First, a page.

IT WAS A YEAR that started out with Lady Gaga scoring the first Number One of the decade, and saw some astonishing musical moments – as well as, it must be said, some pretty poor ones too.
Rather than offer too much distraction, here it is: our simple list of the 10 best (and worst) musical moments of the year.
1. Lady Gaga (featuring Beyoncé) – ‘Telephone’
It’s not often that a singer of the class of Beyoncé Knowles is completely outclassed in the vocal stakes, but such was the case when Knowles lent vocals to what was quite possibly the biggest song of the year.
It had one of the most groundbreaking videos to boot – sparking off a huge trend of people wearing cigarettes as glasses and wearing cans of Diet Coke in their hair. A genuine classic for our times, if you can put up with almost three minutes of superfluous pre-video posturing.
2. Owl City – ‘Fireflies’
Yes, 2010 has been that long. This beepy Marmite style love-it-or-hate-it topped the charts at the end of January, sending its accompanying album Ocean Eyes back into the charts after a largely anonymous launch the previous year.
We know it’s not to everyone’s tastes, so we’ll leave the ‘Best Moments’ or ‘Worst Moments’ distinction up to you.
3. Yolanda Be Cool & DCUP – ‘We No Speak Americano’
It’s one of those songs where you probably know how it goes long before you know what it’s called. In fact, this might be the first time you’ve ever come across its name.
Featuring samples from an Italian 1956 hit – Renato Carosone’s ‘Tu vuo fa l’americano’ – this tune became virally successful, popping up in TV ads, clothes shops everywhere and Your Head.
4. Cee-Lo Green – ‘Forget You’
Speaking of viral tunes, this one became a bigger hit than it may otherwise had become. The original slightly more foul-mouthed version – featuring a somewhat hastily thrown-together promotional video – became a YouTube smash, rescuing the floundering career of onetime Gnarls Barkley vocalist Green.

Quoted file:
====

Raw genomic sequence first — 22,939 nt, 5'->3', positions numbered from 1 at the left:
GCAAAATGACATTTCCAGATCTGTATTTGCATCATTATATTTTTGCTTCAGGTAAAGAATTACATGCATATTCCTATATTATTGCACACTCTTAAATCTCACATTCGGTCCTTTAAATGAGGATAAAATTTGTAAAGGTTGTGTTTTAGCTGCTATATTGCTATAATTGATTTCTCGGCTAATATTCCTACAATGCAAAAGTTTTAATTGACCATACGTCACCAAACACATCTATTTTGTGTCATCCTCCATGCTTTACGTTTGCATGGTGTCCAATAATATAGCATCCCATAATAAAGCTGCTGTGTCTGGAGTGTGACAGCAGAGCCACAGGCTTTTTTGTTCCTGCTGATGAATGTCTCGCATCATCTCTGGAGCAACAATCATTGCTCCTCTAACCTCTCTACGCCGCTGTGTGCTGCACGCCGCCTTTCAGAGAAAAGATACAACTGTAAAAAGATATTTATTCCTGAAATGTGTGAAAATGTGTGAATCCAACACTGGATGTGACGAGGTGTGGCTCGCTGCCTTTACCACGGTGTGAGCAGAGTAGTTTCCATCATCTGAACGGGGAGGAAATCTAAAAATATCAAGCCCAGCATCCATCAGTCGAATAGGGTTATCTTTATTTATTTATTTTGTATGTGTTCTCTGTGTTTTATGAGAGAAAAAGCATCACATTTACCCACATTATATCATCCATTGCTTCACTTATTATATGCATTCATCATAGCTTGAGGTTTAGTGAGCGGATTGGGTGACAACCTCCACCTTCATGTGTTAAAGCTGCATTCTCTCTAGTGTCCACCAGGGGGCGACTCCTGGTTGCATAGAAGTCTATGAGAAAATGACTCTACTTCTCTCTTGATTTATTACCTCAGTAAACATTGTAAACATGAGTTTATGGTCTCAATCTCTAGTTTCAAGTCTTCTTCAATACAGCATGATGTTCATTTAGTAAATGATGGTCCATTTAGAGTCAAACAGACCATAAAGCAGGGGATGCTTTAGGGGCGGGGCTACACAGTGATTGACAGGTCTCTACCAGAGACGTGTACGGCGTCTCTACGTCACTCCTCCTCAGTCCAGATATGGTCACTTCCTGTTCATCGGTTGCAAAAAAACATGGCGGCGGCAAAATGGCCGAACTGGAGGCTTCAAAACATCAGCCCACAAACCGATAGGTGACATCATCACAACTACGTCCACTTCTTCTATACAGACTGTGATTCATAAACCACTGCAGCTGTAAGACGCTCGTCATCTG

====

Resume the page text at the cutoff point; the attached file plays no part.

The sanitised radio version – with a live version earlier – further aided Green’s return to commercial success.
5. Helping Haiti – ‘Everybody Hurts’
Let’s rein things in a little bit. 2010 has been such a jam-packed year on the news front – to think that the biggest parts of the banking bailout, the Four Year Plan, the Budget, and the government falling part only happened in the last couple of months is crazy.
But back in January, shortly after the first of 2010’s three cold snaps left terrible flooding in the West of Ireland, Haiti was hit by a devastating earthquake that killed tens of thousands and left over a million homeless.
The great and the good of the musical world got together afterwards to put together this fundraising tribute.
6. Adele – Someone Like You
There are occasional songs that manage to both make the listener want to smile, as well as curl up in the foetal position and sulk for a little while.
Though this song itself is about how it’s not always better to have loved and lost – in fact, sometimes it’s just plain rotten – it’s the kind of song that could easily soundtrack any poignant on-screen moment and not do it a disservice.
Expect this song to be enormous when it’s released properly next month.
7. Katy Perry (ft Snoop Dogg) – ‘California Gurls’
Summer seems like a long ago at this stage but way back when – during those times long ago when you could walk on a footpath without risking ending up like THAT guy from the RTÉ News clip (that was 2010 too! See what we mean about it being a long year?).
But, when it was sunny, this song was huge. Like, really huge. Though that may or may not have had something to do with how much the new Mrs Brand was wearing in the video.
8. Matt Cardle – ‘The First Time (Ever I Saw Your Face)’
We know that the X Factor is almost getting too predictable at this point, with it only being in more recent years that there’s been any hope of keeping the eventual winner off the Christmas Number One spot.
But rather than plump for his winning song (the chorus goes, ‘When we collide we come together; if we don’t we’ll always be apart’ – well, that’s a pretty rudimentary understanding of physics if ever we heard one) we decided to highlight this absolute masterpiece, which showed just why Cardle probably deserved to canter to victory.
9. Rubberbandits – ‘Horse Outside’
But with The X Factor’s stranglehold on Christmas Number One comes the most infectious home-grown hit for years and years.
Yes, it’s a bit crude. Yes, it gets people calling up Liveline in disgust. But regardless of whether you think Horse Outside is funny, you can’t help but admit that it’s fun. And given the state of Ireland at the end of 2010, that might not be something to turn up our noses at.
10. Glee Cast – ‘O Holy Night’
Yes, they’re another act that you either adore or loathe, but like it or not, the cast of Glee have become genuine chart behemoths as well as TV megaüberstars. After episodes air, their showtunes regularly feature in chart Top 10s – they’re just that big.
And, well, it is Christmas after all.